According to a report recently published in the Inter Press Service, since the advent of multidrug therapy in 1982, over sixteen million people have been cured of Hansen’s disease, more commonly known as leprosy. These numbers were made available by the World Health Organization (WHO). Yet the struggle is still on in some areas, especially in Brazil.
This challenge has been taken up by Yohei Sasakawa, President of the Nippon Foundation in Japan. Professor Sasakawa has recently toured northern Brazil and intends to increase efforts to eliminate leprosy. He was welcomed by administrators in each of the Brazilian clinics, cities, and former leprosariums that he visited. In each instance, the Nippon Foundation was celebrated for the projects it has funded.
Children Were Separated From Their Parents
Morhan, a facility for the physically handicapped, was established in Para, Brazil in 1981. A short time later, a small group of people with a personal interest in leprosy established a separate unit for the disease.
Para, one of the first cities visited by Professor Sasakawa, was once the home of a leprosarium. The director, one of the founders of Morhan, was sent to the leprosarium in 1972 along with his two siblings. Their parents were sent to a separate facility for lepers.
It was commonplace for children to be taken from their parents who had been diagnosed with leprosy. The children were sent to orphanages. The estimate of Brazilians either afflicted with or affected by the disease is between 15,000 to 20,000. The consequences of hanseniasis are evident even today because of a previous law that required people with leprosy to be isolated.
The director’s parents were awarded the right to receive compensation for the treatment they received by the State. Their children, however, are still fighting for their own rights as victims.
Maranhão, one of the states Professor Sasakawa visited, has an extremely high rate of leprosy cases. For every ten thousand people 4.4 new cases are registered. Their local Health Ministry reports an average of 3,125 cases each year. This is despite the fact that Maranhão has been given many more advantages than twenty other high-risk municipalities through a special project. The project originated in 2017 and is designed to detect and treat leprosy in each of these municipalities.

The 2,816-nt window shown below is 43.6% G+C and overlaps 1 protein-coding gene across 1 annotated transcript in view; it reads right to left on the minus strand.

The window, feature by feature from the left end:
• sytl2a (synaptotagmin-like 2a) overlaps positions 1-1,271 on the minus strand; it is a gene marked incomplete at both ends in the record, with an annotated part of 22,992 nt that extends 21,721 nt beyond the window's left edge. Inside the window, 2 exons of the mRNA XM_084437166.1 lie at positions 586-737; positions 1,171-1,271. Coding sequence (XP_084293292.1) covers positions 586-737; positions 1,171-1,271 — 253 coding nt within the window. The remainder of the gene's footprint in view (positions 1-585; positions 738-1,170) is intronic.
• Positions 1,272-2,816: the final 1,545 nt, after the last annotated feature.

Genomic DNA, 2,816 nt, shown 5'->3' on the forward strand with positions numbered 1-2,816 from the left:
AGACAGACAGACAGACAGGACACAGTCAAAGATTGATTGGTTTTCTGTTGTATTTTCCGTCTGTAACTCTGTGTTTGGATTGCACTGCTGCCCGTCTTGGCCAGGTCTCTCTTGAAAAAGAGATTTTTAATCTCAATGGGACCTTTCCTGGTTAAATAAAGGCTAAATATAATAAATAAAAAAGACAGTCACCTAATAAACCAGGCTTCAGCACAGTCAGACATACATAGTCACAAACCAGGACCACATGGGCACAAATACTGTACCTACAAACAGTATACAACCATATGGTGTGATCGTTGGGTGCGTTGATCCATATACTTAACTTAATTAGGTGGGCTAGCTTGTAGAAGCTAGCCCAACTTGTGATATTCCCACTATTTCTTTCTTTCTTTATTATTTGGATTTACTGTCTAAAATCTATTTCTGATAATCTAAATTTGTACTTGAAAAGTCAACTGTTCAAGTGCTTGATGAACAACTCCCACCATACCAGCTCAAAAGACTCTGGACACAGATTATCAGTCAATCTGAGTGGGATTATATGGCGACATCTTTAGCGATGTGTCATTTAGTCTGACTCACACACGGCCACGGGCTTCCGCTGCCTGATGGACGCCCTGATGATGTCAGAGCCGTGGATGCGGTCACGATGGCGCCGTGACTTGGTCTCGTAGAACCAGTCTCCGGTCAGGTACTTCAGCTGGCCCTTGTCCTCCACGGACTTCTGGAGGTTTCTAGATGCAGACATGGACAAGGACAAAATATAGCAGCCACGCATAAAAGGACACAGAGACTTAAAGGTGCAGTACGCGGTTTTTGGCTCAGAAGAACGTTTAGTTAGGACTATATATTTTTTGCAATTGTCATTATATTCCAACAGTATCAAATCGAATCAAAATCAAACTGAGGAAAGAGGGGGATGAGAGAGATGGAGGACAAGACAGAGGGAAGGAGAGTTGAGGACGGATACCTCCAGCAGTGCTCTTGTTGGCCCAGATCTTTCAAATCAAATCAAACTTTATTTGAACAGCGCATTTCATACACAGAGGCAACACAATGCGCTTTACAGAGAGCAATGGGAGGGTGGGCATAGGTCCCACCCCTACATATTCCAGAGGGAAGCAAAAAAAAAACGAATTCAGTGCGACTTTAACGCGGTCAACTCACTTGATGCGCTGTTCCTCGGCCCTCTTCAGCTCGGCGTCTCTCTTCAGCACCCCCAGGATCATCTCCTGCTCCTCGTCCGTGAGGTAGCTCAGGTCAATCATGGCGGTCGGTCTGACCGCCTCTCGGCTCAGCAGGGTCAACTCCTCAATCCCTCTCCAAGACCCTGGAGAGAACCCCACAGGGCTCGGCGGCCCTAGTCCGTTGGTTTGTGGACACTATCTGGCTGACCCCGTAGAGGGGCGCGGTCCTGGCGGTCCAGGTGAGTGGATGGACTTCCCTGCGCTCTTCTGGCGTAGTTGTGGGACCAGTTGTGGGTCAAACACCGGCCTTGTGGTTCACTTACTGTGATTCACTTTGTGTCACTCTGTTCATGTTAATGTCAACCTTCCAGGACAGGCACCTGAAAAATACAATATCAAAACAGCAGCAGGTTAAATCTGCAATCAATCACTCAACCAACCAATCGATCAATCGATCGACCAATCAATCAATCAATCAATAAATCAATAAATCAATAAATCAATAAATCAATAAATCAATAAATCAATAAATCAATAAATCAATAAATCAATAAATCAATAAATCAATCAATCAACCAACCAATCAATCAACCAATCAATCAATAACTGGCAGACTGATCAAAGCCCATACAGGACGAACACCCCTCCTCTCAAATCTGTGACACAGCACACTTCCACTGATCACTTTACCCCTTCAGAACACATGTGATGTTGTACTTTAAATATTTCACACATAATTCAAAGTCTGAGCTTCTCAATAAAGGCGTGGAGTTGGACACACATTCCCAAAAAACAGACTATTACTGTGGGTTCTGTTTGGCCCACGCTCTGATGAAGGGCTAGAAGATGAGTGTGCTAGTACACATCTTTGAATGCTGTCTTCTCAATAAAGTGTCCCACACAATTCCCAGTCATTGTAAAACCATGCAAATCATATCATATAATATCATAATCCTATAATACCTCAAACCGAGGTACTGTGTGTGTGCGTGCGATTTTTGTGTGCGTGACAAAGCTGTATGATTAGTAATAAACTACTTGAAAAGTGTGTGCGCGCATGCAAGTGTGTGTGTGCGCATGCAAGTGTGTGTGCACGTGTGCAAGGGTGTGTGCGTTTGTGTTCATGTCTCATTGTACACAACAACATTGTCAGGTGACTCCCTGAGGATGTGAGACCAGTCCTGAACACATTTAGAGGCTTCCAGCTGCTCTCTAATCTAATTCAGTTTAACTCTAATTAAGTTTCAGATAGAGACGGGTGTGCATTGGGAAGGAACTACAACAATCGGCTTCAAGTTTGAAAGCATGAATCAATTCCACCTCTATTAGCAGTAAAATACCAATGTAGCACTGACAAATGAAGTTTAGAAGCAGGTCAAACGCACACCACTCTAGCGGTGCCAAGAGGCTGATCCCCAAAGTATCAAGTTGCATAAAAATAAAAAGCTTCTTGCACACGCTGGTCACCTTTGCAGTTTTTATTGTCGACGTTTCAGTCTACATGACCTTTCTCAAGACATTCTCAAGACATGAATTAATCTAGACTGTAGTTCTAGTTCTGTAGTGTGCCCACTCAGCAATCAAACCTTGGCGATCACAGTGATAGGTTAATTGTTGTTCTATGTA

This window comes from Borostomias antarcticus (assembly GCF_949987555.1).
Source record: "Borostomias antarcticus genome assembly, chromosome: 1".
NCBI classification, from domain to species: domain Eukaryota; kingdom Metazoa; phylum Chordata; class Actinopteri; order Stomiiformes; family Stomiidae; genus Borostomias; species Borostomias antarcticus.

Maranhão has also reported an unusually high number of infected children under the age of fifteen. The doctors and Health Ministry suspect this is an indication that these children may be housed with adults who have not received treatment.
About the Nippon Organization
The Nippon organization funds several projects in Brazil. One such project is to provide information about the disease through the internet and also through telephone contact. One of the main goals is to reduce prejudice, discrimination, and stigma against the disease.
In fact, Professor Sasakawa made an interesting comment which clearly shows his dedication. He said, in effect, that people who are prejudiced against the disease are sicker than the people who have the disease.
The Unique Aspect of Leprosy
In Brazil, the disease is known as hanseniasis. Professor Sasakawa explains that it differs from malaria in that it has none of the usual symptoms such a fever and chills. It is subtle. It is not transmitted as easily as other diseases.
In order for the disease to be transmitted, a person would have to be in close contact for months with a leprosy patient who had not yet received treatment. In addition, if a leprosy patient has had even a few days of antibiotics, that patient cannot spread the disease.
Leprosy’s symptoms, such as numbness in areas on the skin, may not show up for years. But at that point, when it does, the disease is irreversible. Leprosy involves the loss of fingers and the hands or the limbs become paralyzed.
Although early detection is stressed, it is a difficult task to accomplish. There are methods of screening available. The challenge is to educate people about the disease then attend to their screening as soon as possible.
The Length and Value of Treatment
Treatment for leprosy can extend up to a year. The minimum time for treatment would be around six months. The length of time required would depend upon the severity of the disease. For this reason, doctors are diligent about following up with patients to be certain that they will continue the prescribed medication as it will kill the bacteria.
In a creative effort to improve nutrition and encourage patients to continue their medication, the Foundation is providing baskets of food to patients and their families in the interior.
Judging by the response from administrators who met with Professor Sasakawa during his tour of northern Brazil, his trip was a success. Emphasis was put on early diagnosis and better media coverage which would alert more people about the need to be tested.
Were you aware that leprosy is still prevalent in other parts of the world?